The Beius Basin is a result of the Middle Miocene extension, being made up of Middle Miocene, Pannonian and Quaternary deposits which overlap the heterogeneous basement of the NA Mts. The basement of the basin contains Mesozoic, Paleozoic and Proterozoic deposits belonging to the Bihor Autochtonous tectonic unit, the Codru and Biharia nappe systems [3]. The Bihor Autochtonous unit contains meso- and epi-metamorphic rocks and sedimentary rocks of Cretaceous, Jurassic and Triassic ages. The Codru nappe system contains nappes from the Padurea Craiului, the Bihor, the Codru Moma and Highis Mts. The nappes from the Padurea Craiului Mt. contain Permian, Triassic, Jurassic and Cretaceous deposits. The nappes from the Codru Moma Mt. contain crystalline formations and Permian, Triassic, Jurassic and Cretaceous deposits. The tectonic setting and the presence of many compartments in different positions (uplifted or downgoing) make very difficult a correlation of these units beneath the basin deposits [3]. Only few boreholes drilled for hydrocarbon exploration and exploitation pierced the Neogene deposits. From a stratigraphic point of view, the basin deposits belong to the Badenian, the Sarmatian, the Pannonian and the Quaternary ages [3]. The Badenian deposits were split into a lower detritic complex, which contains sands, gravel and conglomerates, and an upper organic complex, which contains algal and coral limestones. The Sarmatian deposits contain detritic-organic limestone, marls, clays and fine sands alternating with pelitical rocks. The Pannonian deposits are developed in the entire basin and contain sands, marls and gravels. The Quaternary deposits contain formations with different facies, such as alluvial deposits along the main rivers.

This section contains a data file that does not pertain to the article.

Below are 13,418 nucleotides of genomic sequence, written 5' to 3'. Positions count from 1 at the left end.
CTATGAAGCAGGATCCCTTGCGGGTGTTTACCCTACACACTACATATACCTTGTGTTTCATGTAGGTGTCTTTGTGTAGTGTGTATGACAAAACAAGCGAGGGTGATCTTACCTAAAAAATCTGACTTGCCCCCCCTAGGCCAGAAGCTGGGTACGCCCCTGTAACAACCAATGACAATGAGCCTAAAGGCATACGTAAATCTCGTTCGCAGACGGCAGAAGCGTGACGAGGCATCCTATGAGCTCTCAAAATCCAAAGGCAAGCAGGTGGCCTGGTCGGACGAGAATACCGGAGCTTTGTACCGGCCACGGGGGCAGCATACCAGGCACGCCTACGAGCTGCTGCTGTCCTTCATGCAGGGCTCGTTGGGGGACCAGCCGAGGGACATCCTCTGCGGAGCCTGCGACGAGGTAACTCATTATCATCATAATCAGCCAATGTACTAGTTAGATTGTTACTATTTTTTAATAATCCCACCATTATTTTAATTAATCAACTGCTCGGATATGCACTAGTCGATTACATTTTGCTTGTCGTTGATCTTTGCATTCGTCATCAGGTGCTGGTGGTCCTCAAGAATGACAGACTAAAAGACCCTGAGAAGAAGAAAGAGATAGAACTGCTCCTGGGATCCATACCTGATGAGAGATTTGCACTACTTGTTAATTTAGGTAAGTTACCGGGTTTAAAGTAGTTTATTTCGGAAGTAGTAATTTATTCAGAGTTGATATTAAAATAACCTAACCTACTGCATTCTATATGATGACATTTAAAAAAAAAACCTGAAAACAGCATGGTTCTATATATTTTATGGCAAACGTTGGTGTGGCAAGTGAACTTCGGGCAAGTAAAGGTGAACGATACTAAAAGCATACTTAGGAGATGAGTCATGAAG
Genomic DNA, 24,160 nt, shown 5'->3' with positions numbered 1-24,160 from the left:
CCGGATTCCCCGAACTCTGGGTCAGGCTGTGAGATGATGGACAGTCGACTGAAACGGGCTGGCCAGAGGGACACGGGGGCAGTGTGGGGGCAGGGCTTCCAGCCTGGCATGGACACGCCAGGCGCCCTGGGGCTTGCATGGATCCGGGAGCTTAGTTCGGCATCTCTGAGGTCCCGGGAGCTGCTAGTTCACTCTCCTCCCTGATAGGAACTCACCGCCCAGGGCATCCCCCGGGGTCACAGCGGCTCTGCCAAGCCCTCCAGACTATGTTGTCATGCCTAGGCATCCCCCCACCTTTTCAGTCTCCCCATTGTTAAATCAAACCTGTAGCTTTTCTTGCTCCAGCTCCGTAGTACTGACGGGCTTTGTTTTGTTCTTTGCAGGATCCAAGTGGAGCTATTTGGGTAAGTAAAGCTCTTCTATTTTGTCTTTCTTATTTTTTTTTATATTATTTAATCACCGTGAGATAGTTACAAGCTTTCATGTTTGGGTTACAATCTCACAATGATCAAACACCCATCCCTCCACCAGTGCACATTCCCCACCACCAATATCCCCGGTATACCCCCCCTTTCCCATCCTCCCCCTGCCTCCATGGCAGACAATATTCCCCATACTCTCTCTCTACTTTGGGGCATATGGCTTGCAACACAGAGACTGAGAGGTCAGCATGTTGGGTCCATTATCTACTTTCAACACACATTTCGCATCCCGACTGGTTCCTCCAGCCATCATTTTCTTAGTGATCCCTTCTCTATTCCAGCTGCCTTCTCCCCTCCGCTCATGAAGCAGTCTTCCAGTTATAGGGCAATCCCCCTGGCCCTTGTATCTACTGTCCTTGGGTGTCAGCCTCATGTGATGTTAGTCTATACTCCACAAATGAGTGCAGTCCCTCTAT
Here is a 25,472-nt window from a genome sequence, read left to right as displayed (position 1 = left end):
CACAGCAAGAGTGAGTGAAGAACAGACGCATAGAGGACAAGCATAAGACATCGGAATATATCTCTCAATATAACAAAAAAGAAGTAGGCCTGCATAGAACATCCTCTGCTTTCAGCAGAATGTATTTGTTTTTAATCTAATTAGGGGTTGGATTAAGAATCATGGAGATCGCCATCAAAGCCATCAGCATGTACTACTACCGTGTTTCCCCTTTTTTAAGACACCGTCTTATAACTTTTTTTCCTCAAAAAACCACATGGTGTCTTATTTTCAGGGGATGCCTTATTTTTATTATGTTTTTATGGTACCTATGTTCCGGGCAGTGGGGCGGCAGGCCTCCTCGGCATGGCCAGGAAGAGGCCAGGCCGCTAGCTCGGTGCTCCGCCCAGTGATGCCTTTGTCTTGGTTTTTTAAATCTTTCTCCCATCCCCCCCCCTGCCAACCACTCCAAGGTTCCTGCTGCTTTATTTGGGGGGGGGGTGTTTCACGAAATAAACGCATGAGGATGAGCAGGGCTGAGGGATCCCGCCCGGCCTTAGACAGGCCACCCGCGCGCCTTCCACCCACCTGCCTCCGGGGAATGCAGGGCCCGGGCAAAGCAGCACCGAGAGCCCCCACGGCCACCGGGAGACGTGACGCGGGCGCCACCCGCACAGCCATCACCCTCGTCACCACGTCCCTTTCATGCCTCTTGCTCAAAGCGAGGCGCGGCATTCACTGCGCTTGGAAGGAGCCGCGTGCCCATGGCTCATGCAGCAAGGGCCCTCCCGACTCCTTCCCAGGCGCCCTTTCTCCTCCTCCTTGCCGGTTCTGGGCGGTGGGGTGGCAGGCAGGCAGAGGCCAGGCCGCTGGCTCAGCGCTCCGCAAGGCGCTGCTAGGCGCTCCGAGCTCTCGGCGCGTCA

3. Description of the Seismic Data Acquisition

I analyzed vintage seismic reflection data recorded in studies for hydrocarbon exploration. Five seismic reflection data sets were selected for further structural and tectonic analyses. The seismic data were recorded along lines with uniform distribution over the study area (lines P1 - P5 in Figure 2). The seismic measurements were performed more than 20 years ago using short geophone spread per shot point. The recordings were performed using an active spread of 96 geophones for each shot point in a split-spread pattern; additional shot points were designed on both edges of the lines using end-on and asymmetrical split-spread layouts in order to increase the fold on these segments of the lines. The geophone spacing was about 25 m. Explosive sources were used to generate the seismic energy in points spaced at about 50 m. Irregular spacing between sources and geophones reflected into fold variation along each seismic line. Time sampling interval was 0.002 s, which means a Nyquist frequency of 250 Hz. Record length was 4 s. The seismic measurements were performed over an area with rough topography and difficult access to the acquisition lines, especially for the lines P3 - P5, which affected the quality of the shot gathers. I display in Figure 3 the elevation profiles for all lines. An example of shot gather recorded using a geophone spread along which the elevation values have significant variations is displayed in Figure 4(a); its frequency-wavenumber (f-k) amplitude spectrum is displayed in Figure 4(b). The analysis of the surface, reflected and refracted waves was done in the f-k domain. The head waves and the surface waves are affected by spatial aliasing, due to the use of geophone spacing of 25 m. Extra spatially-aliased energy was introduced by irregular geophone spacing, lateral variation in velocities of weathered layers and rough topography. The spatially-aliased energy is indicated by the dipping lines on both directions seen on the spectrum from Figure 4(b).